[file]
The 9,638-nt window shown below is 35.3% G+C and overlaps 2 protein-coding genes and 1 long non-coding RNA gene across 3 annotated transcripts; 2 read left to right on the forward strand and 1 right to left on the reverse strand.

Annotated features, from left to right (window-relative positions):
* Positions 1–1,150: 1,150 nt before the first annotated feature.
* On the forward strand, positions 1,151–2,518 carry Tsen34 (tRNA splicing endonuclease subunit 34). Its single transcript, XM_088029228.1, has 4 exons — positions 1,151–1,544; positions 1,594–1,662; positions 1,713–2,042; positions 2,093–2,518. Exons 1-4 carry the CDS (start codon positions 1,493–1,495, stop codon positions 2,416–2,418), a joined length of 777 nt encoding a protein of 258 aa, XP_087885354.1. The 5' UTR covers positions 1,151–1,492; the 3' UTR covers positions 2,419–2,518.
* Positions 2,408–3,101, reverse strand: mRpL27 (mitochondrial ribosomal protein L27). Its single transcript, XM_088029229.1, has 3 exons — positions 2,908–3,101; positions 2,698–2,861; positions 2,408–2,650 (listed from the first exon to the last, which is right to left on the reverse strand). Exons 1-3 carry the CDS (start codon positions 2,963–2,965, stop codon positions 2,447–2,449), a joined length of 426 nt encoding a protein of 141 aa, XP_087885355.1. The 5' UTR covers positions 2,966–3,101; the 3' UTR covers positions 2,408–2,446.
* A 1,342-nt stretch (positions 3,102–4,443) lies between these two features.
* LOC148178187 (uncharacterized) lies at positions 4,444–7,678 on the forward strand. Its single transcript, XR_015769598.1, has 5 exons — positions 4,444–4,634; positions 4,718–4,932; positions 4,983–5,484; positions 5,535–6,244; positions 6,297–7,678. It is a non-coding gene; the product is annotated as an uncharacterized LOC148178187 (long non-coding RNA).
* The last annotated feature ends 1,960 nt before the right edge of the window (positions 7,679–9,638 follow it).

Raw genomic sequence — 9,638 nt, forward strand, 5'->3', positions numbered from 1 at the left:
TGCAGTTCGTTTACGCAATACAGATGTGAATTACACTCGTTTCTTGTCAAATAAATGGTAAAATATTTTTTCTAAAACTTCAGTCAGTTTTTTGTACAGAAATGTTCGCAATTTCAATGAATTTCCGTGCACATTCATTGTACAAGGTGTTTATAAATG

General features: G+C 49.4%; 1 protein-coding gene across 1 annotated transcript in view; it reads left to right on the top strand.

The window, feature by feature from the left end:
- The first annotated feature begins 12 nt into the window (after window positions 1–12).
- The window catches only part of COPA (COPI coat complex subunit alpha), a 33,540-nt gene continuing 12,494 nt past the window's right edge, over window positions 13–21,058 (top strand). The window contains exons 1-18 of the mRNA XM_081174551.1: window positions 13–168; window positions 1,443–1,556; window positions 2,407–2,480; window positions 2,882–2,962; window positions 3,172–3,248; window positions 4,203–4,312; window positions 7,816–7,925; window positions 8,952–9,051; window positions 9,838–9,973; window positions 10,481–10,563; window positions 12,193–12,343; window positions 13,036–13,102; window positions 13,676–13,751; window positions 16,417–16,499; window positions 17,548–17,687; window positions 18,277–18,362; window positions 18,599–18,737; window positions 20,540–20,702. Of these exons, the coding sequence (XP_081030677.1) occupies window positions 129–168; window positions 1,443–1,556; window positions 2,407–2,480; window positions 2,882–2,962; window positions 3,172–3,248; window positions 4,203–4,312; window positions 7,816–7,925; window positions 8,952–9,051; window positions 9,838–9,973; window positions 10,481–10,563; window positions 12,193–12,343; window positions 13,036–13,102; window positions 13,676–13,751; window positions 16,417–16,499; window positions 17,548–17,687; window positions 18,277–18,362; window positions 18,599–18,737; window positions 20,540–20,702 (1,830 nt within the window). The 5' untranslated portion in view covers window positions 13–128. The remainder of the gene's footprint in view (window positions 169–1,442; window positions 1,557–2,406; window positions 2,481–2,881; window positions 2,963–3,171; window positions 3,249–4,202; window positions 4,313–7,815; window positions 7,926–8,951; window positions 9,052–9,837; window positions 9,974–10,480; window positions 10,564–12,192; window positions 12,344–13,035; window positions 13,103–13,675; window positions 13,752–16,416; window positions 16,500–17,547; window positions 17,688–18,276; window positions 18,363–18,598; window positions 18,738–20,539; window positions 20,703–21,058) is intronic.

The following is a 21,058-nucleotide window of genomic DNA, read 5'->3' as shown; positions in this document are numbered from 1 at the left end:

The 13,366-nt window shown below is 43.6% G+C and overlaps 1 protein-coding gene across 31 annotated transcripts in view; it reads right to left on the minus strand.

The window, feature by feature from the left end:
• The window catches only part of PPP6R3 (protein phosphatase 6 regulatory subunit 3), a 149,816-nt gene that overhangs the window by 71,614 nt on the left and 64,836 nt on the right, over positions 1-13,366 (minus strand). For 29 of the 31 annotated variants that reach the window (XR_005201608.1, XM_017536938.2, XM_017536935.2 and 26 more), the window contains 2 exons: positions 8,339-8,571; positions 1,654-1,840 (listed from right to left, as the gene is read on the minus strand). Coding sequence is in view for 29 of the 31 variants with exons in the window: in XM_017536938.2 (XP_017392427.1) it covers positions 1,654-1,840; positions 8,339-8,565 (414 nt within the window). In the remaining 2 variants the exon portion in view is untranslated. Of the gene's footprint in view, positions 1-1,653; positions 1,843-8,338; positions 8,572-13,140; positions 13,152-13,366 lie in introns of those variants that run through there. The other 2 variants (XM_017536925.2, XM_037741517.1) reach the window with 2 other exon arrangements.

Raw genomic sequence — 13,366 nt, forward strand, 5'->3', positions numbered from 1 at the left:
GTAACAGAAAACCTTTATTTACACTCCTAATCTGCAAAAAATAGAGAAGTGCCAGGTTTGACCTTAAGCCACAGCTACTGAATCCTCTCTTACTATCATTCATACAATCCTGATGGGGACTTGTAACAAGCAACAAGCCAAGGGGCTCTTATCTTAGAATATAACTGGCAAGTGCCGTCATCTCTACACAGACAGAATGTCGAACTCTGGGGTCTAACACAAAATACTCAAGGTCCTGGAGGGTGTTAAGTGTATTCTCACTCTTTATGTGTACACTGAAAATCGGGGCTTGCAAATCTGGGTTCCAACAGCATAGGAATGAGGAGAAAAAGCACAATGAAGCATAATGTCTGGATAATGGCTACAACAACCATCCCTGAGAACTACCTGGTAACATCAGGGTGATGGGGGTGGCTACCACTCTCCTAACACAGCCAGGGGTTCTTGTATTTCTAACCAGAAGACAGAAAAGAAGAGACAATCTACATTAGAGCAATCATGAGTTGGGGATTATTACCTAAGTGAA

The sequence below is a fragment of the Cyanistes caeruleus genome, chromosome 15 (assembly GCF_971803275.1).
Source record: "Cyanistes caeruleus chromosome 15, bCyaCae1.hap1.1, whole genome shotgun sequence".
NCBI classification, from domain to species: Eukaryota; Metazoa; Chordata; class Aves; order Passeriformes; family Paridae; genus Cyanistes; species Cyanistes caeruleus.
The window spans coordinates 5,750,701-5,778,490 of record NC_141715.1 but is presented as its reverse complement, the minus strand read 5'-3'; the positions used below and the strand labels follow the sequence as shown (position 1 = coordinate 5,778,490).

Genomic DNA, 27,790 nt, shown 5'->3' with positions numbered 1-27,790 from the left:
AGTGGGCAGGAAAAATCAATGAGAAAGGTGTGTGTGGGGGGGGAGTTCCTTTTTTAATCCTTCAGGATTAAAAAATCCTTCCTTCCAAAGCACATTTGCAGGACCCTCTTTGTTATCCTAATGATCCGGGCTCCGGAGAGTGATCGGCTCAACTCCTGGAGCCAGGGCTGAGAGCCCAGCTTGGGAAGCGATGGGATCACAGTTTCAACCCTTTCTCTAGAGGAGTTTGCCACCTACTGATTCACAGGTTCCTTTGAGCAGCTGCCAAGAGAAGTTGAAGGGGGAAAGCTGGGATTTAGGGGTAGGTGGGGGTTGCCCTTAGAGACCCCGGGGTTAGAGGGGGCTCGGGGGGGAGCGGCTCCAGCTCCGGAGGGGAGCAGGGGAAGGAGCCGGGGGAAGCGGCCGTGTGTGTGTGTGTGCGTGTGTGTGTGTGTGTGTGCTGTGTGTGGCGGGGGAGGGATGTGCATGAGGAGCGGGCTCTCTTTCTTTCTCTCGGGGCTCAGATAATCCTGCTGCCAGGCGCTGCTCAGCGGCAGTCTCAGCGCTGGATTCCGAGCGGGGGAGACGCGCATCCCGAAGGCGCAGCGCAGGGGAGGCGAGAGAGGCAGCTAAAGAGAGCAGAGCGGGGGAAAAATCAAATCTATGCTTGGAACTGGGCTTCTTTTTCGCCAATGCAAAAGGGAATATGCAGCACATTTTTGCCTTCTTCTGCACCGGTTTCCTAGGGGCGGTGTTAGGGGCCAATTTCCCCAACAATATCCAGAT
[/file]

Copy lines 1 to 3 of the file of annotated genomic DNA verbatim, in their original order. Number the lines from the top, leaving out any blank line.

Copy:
The 9,638-nt window shown below is 35.3% G+C and overlaps 2 protein-coding genes and 1 long non-coding RNA gene across 3 annotated transcripts; 2 read left to right on the forward strand and 1 right to left on the reverse strand.

Annotated features, from left to right (window-relative positions):
* Positions 1–1,150: 1,150 nt before the first annotated feature.